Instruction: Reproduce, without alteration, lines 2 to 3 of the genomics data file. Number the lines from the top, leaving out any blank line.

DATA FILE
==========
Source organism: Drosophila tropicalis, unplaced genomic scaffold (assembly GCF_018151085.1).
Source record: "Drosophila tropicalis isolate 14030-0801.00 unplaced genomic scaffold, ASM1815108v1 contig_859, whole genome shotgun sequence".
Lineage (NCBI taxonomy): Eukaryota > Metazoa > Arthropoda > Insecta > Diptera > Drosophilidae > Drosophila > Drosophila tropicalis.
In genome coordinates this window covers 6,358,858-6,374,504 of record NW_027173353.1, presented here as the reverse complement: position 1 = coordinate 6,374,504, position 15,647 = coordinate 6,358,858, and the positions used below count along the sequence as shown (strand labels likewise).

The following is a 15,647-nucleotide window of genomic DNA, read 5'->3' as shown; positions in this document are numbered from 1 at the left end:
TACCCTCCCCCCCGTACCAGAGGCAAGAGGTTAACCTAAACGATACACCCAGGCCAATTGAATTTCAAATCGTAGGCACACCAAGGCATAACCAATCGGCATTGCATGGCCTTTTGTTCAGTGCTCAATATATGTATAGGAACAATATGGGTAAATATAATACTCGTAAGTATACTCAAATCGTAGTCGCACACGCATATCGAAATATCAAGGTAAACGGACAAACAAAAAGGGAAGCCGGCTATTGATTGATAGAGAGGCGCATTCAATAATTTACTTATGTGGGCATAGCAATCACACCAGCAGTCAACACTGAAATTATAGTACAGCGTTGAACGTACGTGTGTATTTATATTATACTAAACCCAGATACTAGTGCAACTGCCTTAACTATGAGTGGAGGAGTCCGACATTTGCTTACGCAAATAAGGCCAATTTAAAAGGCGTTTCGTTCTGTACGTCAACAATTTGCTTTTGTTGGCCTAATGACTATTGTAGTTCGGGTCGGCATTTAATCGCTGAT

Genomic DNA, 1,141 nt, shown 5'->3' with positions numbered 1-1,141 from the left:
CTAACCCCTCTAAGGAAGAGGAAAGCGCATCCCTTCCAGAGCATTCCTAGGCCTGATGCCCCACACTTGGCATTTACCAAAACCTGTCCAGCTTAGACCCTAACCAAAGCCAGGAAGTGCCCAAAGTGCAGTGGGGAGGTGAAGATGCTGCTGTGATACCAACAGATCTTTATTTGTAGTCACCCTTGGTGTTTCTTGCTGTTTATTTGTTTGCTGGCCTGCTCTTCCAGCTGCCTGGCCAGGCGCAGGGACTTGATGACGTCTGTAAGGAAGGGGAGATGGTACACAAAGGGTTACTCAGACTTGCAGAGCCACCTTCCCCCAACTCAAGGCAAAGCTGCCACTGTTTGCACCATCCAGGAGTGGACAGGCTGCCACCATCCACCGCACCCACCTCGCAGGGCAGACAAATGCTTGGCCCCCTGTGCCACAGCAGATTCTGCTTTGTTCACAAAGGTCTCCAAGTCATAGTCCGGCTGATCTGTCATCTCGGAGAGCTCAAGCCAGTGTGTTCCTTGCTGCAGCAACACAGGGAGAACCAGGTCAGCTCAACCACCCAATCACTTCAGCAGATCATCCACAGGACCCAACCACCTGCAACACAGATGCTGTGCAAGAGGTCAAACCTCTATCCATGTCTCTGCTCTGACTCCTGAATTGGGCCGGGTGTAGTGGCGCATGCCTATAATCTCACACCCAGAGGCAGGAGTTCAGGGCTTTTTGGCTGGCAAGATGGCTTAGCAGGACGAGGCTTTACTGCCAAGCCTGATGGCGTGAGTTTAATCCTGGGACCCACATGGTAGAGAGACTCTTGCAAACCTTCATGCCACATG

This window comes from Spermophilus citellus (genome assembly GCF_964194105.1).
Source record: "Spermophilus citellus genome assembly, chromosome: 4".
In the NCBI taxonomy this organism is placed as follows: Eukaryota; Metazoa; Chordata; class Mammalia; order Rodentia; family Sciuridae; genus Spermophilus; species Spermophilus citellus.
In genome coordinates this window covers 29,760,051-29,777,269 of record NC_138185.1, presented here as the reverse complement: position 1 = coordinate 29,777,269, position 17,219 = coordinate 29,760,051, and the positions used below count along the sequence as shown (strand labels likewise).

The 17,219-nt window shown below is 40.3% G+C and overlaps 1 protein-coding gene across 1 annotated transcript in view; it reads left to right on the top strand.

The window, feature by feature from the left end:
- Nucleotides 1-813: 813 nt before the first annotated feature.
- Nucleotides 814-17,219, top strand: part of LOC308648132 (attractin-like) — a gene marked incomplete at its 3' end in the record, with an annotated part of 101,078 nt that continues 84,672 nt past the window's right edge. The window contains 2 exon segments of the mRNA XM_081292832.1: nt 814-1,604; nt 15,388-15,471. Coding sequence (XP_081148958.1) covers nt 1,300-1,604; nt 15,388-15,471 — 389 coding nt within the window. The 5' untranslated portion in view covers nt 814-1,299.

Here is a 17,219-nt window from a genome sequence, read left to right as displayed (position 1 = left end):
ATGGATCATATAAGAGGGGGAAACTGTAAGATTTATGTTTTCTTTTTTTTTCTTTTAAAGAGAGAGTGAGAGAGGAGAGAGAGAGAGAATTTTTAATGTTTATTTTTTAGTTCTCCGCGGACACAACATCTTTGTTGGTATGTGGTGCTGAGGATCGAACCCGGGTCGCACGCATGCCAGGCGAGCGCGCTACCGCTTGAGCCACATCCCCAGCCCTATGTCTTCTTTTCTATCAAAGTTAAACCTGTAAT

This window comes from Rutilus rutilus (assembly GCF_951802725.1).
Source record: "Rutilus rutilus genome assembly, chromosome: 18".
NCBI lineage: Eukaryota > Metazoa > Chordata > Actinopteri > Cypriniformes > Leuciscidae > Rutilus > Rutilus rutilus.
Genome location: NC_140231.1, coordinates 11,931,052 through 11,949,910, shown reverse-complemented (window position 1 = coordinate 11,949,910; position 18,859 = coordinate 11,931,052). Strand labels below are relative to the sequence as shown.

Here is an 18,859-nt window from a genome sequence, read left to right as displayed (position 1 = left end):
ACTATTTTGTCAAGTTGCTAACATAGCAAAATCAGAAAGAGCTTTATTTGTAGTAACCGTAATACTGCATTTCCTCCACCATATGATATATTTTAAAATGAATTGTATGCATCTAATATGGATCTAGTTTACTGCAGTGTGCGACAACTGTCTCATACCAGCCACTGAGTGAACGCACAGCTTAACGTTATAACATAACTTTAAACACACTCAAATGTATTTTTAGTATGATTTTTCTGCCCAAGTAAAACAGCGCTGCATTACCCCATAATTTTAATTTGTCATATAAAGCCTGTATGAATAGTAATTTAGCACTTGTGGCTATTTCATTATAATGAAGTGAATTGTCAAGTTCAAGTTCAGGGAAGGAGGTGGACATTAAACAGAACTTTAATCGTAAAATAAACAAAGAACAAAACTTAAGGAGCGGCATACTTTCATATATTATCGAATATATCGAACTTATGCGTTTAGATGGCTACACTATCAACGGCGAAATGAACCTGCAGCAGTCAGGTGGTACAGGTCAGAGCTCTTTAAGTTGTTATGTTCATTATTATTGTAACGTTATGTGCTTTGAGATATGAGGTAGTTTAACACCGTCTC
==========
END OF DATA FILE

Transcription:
Source record: "Drosophila tropicalis isolate 14030-0801.00 unplaced genomic scaffold, ASM1815108v1 contig_859, whole genome shotgun sequence".
Lineage (NCBI taxonomy): Eukaryota > Metazoa > Arthropoda > Insecta > Diptera > Drosophilidae > Drosophila > Drosophila tropicalis.